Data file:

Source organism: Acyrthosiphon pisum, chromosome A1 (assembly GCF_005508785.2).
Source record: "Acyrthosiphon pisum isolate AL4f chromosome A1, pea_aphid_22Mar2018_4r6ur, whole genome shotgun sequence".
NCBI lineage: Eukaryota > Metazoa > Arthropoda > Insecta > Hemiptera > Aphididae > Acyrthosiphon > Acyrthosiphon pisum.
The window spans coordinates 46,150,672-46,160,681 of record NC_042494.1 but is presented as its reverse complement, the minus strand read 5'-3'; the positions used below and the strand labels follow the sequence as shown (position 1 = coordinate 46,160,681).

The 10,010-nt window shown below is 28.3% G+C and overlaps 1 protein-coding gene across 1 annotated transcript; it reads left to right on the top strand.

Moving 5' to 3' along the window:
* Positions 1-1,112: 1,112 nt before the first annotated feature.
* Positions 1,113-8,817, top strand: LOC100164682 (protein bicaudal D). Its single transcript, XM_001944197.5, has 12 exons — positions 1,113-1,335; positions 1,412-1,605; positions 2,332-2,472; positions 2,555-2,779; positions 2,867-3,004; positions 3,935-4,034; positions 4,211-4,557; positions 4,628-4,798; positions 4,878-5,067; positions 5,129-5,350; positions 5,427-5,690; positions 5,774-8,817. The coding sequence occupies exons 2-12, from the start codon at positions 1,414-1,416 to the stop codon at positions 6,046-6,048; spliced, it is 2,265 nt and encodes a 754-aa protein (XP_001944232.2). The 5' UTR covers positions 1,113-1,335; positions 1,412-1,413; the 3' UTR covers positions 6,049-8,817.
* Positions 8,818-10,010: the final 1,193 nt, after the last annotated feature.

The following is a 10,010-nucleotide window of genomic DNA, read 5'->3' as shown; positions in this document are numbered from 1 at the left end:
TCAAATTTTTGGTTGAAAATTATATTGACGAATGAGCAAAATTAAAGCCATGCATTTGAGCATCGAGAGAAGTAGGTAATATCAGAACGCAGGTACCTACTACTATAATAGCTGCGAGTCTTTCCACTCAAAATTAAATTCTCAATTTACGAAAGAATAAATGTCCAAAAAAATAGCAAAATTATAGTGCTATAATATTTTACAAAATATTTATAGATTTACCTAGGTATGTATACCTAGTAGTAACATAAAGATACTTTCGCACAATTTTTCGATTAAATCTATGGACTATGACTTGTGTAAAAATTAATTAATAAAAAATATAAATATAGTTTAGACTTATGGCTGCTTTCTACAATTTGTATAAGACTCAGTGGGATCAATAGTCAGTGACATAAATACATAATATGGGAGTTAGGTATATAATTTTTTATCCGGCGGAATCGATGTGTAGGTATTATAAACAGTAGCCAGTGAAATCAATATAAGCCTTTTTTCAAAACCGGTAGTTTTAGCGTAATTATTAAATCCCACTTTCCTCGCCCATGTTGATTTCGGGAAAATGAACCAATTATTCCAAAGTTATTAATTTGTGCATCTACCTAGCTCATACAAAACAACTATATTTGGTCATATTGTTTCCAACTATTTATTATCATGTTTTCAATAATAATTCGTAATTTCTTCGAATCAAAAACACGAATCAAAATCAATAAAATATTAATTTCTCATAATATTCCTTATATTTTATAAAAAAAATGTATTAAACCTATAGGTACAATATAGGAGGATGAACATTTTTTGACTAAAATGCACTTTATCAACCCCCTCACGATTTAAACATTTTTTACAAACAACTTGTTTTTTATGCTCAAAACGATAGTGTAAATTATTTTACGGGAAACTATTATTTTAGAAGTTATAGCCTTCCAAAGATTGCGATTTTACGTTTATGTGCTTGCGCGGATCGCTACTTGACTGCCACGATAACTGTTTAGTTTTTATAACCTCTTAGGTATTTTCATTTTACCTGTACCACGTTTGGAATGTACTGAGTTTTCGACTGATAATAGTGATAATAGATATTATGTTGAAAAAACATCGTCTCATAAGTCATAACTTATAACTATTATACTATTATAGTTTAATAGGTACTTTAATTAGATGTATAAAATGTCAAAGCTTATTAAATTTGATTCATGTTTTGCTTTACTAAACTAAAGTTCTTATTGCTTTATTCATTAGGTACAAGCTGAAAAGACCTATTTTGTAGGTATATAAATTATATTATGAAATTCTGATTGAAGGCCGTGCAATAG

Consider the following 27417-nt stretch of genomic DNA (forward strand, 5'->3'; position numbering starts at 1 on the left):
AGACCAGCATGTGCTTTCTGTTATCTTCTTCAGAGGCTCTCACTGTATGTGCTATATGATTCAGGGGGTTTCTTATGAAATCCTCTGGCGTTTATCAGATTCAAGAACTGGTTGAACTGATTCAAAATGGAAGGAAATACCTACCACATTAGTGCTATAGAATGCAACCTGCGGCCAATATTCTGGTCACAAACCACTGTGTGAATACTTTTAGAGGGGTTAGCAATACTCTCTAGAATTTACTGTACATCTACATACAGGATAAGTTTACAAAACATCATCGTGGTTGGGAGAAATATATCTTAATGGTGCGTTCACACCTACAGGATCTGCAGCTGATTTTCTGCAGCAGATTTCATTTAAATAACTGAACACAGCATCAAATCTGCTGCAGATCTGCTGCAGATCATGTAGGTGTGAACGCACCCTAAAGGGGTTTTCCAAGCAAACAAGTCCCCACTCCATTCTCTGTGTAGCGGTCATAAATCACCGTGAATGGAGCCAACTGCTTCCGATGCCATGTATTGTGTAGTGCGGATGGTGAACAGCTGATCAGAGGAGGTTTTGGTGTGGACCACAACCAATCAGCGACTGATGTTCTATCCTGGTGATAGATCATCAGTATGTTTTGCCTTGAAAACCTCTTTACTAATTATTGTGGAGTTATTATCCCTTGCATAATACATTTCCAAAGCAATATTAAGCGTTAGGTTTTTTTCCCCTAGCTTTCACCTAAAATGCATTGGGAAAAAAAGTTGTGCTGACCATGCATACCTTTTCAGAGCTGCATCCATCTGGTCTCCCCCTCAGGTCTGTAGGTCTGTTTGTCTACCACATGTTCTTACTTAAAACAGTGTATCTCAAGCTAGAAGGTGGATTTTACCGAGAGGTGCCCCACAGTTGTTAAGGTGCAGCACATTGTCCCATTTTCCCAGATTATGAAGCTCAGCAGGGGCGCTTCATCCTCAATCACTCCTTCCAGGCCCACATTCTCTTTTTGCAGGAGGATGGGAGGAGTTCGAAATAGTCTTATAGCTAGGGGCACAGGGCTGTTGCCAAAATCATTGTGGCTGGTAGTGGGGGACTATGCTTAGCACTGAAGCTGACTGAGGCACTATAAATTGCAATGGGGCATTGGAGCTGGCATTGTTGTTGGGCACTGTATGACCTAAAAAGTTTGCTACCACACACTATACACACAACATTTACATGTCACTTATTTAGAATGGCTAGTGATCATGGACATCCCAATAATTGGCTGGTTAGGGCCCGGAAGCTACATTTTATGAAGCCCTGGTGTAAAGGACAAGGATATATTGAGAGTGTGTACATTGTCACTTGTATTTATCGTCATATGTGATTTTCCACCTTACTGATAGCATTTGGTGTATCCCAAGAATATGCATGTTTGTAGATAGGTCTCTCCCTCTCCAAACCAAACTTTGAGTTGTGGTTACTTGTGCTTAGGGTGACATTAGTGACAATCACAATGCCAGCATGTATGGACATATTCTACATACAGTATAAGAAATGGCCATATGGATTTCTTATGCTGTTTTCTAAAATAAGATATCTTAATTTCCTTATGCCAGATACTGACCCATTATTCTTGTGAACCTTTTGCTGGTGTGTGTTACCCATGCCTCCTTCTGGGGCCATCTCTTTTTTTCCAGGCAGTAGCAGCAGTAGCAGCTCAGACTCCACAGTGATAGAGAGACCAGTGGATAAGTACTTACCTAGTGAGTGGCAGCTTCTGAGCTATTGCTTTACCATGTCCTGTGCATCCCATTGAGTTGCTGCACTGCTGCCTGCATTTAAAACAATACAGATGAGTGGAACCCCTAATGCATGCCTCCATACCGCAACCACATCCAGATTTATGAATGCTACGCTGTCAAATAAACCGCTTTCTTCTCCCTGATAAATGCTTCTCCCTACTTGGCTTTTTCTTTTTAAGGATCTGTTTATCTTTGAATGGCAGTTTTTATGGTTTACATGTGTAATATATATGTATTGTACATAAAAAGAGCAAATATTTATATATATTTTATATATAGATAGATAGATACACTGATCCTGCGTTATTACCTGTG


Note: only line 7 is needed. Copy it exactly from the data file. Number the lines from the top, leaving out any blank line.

* Positions 1-1,112: 1,112 nt before the first annotated feature.